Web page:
What would help it to use more nonwovens? One thing it would like to see is smaller but still uniform pore sizes for fabrics used in prefilter applications, to keep more contaminants from getting through to the membrane. The goal is to reduce the pressure drop, while increasing retention– in the actual filter – at a materials cost that is significantly lower than the materials used in the membrane.
Hughes has seen some nanoscale materials that were electrospun onto a base material, to create a filter medium with very fine pore sizes. In these cases he thought the material looked “beaten up”, raising the concern that fiber segments would shed or break off in use and clog the membrane or other downstream systems – exactly the opposite of what a user wants from a prefilter or filter.
Finer meltblown PP
Hughes has also recently seen a meltblown polypropylene fabric from a US supplier that was “encouraging” – it was not nanoscale, but the fiber diameters were finer than the normal product, and this yields a lower pressure drop for the relatively fine pore size.
Where high temperature or harsh chemicals require filtration, normally metallic media would be offered. A great opportunity that Hughes sees for nonwovens includes fabrics with more heat resistance, and resistance to oxidation with greater chemical compatibility. In some cases they may have to survive repeated steam sterilization cycles without loss of functionality.
While polypropylene is used as a raw material for many products, Porvair also works with fabrics that are either made or coated with various more exotic materials. Polyphenylene sulfide (PPS), and Halar are interesting as a potential replacement for PP in some uses. Polytetrafluoroethylene (PTFE)-coated wire mesh products are used for some hot gas filtration applications.
As one example of filters that must survive exposure to very difficult conditions without losing functionality, Porvair makes a branded filter cartridge product called Fluorofil™, using what it describes as “a highly hydrophobic ePTFE membrane. The enhanced ePTFE membrane offers exceptionally high gas flow rates at low pressure differentials. Fluorofil™ cartridges are recommended for sterile gas filtration and venting applications. The hydrophobic characteristics of the ePTFE membrane make the Fluorofil™ filter cartridge particularly suitable for wet gas sterilising applications, such as fermenter air feed.”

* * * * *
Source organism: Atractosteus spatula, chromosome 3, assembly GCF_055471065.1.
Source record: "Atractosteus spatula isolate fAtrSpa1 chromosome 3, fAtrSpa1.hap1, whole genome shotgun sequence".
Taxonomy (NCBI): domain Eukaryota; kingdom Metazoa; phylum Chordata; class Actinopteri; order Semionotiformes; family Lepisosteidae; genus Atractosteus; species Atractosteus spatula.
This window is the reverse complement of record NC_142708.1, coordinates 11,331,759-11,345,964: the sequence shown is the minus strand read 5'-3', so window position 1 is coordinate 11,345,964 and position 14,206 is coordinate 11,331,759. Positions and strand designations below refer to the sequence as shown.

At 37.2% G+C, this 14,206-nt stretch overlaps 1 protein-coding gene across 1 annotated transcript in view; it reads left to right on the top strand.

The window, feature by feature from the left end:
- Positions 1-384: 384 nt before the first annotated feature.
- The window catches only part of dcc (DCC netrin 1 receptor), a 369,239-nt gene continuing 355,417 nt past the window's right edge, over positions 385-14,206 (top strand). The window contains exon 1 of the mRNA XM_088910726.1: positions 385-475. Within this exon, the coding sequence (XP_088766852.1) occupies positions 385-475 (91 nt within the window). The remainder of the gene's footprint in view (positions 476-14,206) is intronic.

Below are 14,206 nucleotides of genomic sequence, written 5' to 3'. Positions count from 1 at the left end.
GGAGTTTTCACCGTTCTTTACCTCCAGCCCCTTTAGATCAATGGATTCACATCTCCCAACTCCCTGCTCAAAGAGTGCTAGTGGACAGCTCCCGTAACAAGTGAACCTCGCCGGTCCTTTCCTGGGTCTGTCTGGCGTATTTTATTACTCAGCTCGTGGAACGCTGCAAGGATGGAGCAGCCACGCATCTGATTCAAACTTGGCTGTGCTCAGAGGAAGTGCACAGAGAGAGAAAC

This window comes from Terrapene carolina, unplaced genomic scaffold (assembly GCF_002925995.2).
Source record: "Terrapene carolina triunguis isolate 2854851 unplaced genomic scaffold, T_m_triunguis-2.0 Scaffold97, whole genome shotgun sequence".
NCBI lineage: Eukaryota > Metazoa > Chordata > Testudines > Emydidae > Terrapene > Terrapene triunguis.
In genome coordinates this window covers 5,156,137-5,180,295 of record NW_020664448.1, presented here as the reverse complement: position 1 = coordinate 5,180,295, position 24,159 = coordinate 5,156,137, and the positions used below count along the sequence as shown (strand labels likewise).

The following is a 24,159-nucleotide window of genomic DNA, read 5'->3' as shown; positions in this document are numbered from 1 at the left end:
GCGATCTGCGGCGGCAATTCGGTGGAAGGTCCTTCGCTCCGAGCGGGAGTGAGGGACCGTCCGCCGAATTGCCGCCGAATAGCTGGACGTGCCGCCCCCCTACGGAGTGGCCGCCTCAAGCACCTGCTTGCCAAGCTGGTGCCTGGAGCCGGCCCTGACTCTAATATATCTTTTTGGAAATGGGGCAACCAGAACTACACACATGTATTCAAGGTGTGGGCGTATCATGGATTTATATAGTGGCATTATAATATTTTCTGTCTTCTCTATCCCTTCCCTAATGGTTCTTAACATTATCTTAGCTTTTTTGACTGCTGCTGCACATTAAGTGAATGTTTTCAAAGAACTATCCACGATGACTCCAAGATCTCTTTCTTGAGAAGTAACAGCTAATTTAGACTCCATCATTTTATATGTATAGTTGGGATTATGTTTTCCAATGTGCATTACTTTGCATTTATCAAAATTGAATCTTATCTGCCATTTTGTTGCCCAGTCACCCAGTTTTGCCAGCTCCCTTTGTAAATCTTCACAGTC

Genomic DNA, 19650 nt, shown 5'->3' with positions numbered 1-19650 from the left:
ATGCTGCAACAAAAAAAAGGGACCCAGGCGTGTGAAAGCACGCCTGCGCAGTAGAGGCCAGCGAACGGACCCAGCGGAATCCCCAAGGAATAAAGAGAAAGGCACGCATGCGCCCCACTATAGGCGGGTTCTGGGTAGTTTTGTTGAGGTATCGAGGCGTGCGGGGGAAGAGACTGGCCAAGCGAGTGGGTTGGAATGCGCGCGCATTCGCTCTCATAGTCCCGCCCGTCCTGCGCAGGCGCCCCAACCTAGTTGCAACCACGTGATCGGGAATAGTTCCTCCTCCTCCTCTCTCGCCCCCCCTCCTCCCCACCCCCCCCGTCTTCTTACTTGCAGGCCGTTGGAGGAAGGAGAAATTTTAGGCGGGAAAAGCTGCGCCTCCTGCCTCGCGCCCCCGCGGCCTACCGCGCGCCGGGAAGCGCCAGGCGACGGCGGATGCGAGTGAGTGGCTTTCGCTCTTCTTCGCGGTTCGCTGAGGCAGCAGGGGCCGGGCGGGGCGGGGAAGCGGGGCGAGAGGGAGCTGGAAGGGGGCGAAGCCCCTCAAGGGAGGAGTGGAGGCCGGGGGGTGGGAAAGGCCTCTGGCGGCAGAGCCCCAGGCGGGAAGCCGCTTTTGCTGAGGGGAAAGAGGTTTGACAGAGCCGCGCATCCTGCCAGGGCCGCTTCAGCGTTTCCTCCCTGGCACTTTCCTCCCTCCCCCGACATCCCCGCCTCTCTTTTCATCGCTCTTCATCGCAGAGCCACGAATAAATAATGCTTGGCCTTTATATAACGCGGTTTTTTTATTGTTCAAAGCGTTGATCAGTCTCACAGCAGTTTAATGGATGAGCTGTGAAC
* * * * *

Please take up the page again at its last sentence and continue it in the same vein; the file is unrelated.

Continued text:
Aggressive chemical solutions
The company adds that, “For solvent and aggressive chemical filtration applications, Fluorofil™ cartridges offer a wide range of chemical compatibility with high thermal stability. Suitable for the most demanding microfiltration applications, the cartridges can be used for the filtration of aggressive chemical solutions including acids, alkalis, solvents and etchants.”
Fluorofil™ cartridges have also been designed and validated to be repeatedly steam sterilized at temperatures of up to 142°C for 200 cycles at 20 minutes per cycle.
Because of the validation process, the timeline to get a product from idea to market is not always a quick one, but Hughes believes that for the nonwovens producer with the patience and the ability to design for the demanding real-world conditions that require the most sophisticated filter media, filtration offers significant new product opportunities for both Porvair and its suppliers.